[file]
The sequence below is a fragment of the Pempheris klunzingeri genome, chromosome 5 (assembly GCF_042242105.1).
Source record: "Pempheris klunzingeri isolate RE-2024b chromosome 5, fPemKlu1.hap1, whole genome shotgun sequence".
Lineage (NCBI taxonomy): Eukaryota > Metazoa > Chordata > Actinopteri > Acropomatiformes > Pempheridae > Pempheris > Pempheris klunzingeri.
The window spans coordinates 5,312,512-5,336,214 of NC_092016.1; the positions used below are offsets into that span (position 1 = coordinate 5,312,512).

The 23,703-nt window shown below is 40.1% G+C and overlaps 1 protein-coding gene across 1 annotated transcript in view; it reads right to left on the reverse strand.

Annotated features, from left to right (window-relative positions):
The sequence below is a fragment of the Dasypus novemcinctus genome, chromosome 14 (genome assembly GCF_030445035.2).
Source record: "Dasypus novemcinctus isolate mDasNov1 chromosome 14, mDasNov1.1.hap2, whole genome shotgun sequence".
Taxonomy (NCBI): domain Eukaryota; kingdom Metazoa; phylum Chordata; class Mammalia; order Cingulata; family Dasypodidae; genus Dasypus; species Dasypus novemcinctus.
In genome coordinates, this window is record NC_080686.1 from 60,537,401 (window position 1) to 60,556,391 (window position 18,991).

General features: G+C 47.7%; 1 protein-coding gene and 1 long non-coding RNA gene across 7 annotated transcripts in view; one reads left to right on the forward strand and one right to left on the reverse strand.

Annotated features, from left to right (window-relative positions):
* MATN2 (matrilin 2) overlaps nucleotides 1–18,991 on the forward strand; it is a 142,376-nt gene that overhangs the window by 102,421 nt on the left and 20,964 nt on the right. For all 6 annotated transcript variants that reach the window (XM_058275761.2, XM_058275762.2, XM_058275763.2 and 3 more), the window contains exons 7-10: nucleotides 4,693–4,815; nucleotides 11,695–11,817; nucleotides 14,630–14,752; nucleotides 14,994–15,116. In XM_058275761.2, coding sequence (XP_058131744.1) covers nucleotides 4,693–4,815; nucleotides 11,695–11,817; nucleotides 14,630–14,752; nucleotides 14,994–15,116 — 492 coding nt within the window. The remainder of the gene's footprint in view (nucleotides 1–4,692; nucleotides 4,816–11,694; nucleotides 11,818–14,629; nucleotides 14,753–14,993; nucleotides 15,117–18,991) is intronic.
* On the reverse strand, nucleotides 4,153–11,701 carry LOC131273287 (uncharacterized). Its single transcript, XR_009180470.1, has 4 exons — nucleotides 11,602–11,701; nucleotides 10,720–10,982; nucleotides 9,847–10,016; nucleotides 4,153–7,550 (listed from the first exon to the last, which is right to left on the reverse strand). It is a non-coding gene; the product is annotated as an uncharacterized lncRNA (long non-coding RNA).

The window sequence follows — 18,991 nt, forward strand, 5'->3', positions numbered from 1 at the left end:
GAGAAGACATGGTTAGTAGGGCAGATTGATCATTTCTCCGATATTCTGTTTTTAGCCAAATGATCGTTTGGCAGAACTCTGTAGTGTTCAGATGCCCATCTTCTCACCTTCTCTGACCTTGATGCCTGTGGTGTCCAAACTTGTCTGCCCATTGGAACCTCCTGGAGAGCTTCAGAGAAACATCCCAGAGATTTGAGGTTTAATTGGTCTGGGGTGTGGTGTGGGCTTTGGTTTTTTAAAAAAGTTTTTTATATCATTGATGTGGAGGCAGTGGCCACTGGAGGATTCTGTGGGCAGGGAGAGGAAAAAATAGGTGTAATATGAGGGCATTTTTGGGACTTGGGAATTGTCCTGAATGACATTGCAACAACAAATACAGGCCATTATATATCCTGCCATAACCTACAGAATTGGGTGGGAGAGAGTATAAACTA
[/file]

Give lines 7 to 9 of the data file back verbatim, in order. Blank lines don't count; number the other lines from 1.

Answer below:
The sequence below is a fragment of the Dasypus novemcinctus genome, chromosome 14 (genome assembly GCF_030445035.2).
Source record: "Dasypus novemcinctus isolate mDasNov1 chromosome 14, mDasNov1.1.hap2, whole genome shotgun sequence".
Taxonomy (NCBI): domain Eukaryota; kingdom Metazoa; phylum Chordata; class Mammalia; order Cingulata; family Dasypodidae; genus Dasypus; species Dasypus novemcinctus.